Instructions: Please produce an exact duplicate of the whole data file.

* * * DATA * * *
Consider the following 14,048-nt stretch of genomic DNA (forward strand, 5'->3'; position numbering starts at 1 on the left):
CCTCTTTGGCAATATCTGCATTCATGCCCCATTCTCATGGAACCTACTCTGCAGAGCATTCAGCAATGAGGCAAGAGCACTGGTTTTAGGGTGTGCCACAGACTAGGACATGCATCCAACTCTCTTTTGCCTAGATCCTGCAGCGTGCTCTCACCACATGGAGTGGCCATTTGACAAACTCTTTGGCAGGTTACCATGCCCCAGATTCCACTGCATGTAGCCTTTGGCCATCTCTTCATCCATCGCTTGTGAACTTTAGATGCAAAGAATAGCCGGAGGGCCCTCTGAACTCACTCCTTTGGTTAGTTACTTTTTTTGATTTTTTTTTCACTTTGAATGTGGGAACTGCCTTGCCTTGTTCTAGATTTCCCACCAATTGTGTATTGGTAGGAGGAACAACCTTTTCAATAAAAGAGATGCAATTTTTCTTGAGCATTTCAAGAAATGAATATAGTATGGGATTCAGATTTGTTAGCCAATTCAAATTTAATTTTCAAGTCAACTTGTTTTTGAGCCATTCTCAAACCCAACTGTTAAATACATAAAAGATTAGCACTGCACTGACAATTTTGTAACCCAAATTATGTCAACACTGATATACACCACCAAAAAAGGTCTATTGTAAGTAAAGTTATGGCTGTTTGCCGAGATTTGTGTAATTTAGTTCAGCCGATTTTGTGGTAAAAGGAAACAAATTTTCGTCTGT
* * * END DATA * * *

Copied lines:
Consider the following 14,048-nt stretch of genomic DNA (forward strand, 5'->3'; position numbering starts at 1 on the left):
CCTCTTTGGCAATATCTGCATTCATGCCCCATTCTCATGGAACCTACTCTGCAGAGCATTCAGCAATGAGGCAAGAGCACTGGTTTTAGGGTGTGCCACAGACTAGGACATGCATCCAACTCTCTTTTGCCTAGATCCTGCAGCGTGCTCTCACCACATGGAGTGGCCATTTGACAAACTCTTTGGCAGGTTACCATGCCCCAGATTCCACTGCATGTAGCCTTTGGCCATCTCTTCATCCATCGCTTGTGAACTTTAGATGCAAAGAATAGCCGGAGGGCCCTCTGAACTCACTCCTTTGGTTAGTTACTTTTTTTGATTTTTTTTTCACTTTGAATGTGGGAACTGCCTTGCCTTGTTCTAGATTTCCCACCAATTGTGTATTGGTAGGAGGAACAACCTTTTCAATAAAAGAGATGCAATTTTTCTTGAGCATTTCAAGAAATGAATATAGTATGGGATTCAGATTTGTTAGCCAATTCAAATTTAATTTTCAAGTCAACTTGTTTTTGAGCCATTCTCAAACCCAACTGTTAAATACATAAAAGATTAGCACTGCACTGACAATTTTGTAACCCAAATTATGTCAACACTGATATACACCACCAAAAAAGGTCTATTGTAAGTAAAGTTATGGCTGTTTGCCGAGATTTGTGTAATTTAGTTCAGCCGATTTTGTGGTAAAAGGAAACAAATTTTCGTCTGT